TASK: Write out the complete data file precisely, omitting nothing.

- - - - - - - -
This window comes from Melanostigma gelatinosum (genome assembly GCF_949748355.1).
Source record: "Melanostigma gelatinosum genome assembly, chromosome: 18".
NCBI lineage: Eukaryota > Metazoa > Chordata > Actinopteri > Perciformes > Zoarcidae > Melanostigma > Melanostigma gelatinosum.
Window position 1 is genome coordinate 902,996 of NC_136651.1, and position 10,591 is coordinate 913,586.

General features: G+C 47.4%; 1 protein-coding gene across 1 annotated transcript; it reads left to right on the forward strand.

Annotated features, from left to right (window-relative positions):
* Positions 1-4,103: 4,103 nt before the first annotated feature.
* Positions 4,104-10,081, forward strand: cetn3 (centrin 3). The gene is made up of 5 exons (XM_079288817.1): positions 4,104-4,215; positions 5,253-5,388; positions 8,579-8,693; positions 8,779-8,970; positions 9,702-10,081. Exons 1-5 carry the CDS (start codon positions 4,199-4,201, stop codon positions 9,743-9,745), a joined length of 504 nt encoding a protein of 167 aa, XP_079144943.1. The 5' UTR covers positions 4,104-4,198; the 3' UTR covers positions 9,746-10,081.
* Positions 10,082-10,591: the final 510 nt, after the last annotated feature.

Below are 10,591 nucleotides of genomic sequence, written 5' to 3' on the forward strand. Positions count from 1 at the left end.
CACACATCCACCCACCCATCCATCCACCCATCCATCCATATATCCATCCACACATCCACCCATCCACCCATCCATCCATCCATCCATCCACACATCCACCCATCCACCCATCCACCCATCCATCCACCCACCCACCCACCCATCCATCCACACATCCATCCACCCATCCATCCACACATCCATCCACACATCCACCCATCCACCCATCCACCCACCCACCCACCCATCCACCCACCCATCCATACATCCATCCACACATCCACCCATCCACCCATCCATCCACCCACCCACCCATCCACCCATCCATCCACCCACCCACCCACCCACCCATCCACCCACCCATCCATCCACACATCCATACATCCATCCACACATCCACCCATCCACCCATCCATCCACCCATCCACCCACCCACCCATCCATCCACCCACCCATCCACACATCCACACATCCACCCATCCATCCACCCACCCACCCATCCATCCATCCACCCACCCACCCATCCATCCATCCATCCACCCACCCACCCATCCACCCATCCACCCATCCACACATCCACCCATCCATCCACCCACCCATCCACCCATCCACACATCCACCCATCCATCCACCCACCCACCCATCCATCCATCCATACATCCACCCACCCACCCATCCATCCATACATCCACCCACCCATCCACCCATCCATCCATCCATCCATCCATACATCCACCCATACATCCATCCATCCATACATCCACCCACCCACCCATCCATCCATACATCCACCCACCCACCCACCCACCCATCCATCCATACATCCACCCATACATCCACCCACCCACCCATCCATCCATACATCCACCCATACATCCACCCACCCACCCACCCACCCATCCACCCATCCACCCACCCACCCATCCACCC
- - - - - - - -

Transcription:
This window comes from Melanostigma gelatinosum (genome assembly GCF_949748355.1).
Source record: "Melanostigma gelatinosum genome assembly, chromosome: 18".
NCBI lineage: Eukaryota > Metazoa > Chordata > Actinopteri > Perciformes > Zoarcidae > Melanostigma > Melanostigma gelatinosum.
Window position 1 is genome coordinate 902,996 of NC_136651.1, and position 10,591 is coordinate 913,586.

General features: G+C 47.4%; 1 protein-coding gene across 1 annotated transcript; it reads left to right on the forward strand.

Annotated features, from left to right (window-relative positions):
* Positions 1-4,103: 4,103 nt before the first annotated feature.
* Positions 4,104-10,081, forward strand: cetn3 (centrin 3). The gene is made up of 5 exons (XM_079288817.1): positions 4,104-4,215; positions 5,253-5,388; positions 8,579-8,693; positions 8,779-8,970; positions 9,702-10,081. Exons 1-5 carry the CDS (start codon positions 4,199-4,201, stop codon positions 9,743-9,745), a joined length of 504 nt encoding a protein of 167 aa, XP_079144943.1. The 5' UTR covers positions 4,104-4,198; the 3' UTR covers positions 9,746-10,081.
* Positions 10,082-10,591: the final 510 nt, after the last annotated feature.

Below are 10,591 nucleotides of genomic sequence, written 5' to 3' on the forward strand. Positions count from 1 at the left end.
CACACATCCACCCACCCATCCATCCACCCATCCATCCATATATCCATCCACACATCCACCCATCCACCCATCCATCCATCCATCCATCCACACATCCACCCATCCACCCATCCACCCATCCATCCACCCACCCACCCACCCATCCATCCACACATCCATCCACCCATCCATCCACACATCCATCCACACATCCACCCATCCACCCATCCACCCACCCACCCACCCATCCACCCACCCATCCATACATCCATCCACACATCCACCCATCCACCCATCCATCCACCCACCCACCCATCCACCCATCCATCCACCCACCCACCCACCCACCCATCCACCCACCCATCCATCCACACATCCATACATCCATCCACACATCCACCCATCCACCCATCCATCCACCCATCCACCCACCCACCCATCCATCCACCCACCCATCCACACATCCACACATCCACCCATCCATCCACCCACCCACCCATCCATCCATCCACCCACCCACCCATCCATCCATCCATCCACCCACCCACCCATCCACCCATCCACCCATCCACACATCCACCCATCCATCCACCCACCCATCCACCCATCCACACATCCACCCATCCATCCACCCACCCACCCATCCATCCATCCATACATCCACCCACCCACCCATCCATCCATACATCCACCCACCCATCCACCCATCCATCCATCCATCCATCCATACATCCACCCATACATCCATCCATCCATACATCCACCCACCCACCCATCCATCCATACATCCACCCACCCACCCACCCACCCATCCATCCATACATCCACCCATACATCCACCCACCCACCCATCCATCCATACATCCACCCATACATCCACCCACCCACCCACCCACCCATCCACCCATCCACCCACCCACCCATCCACCC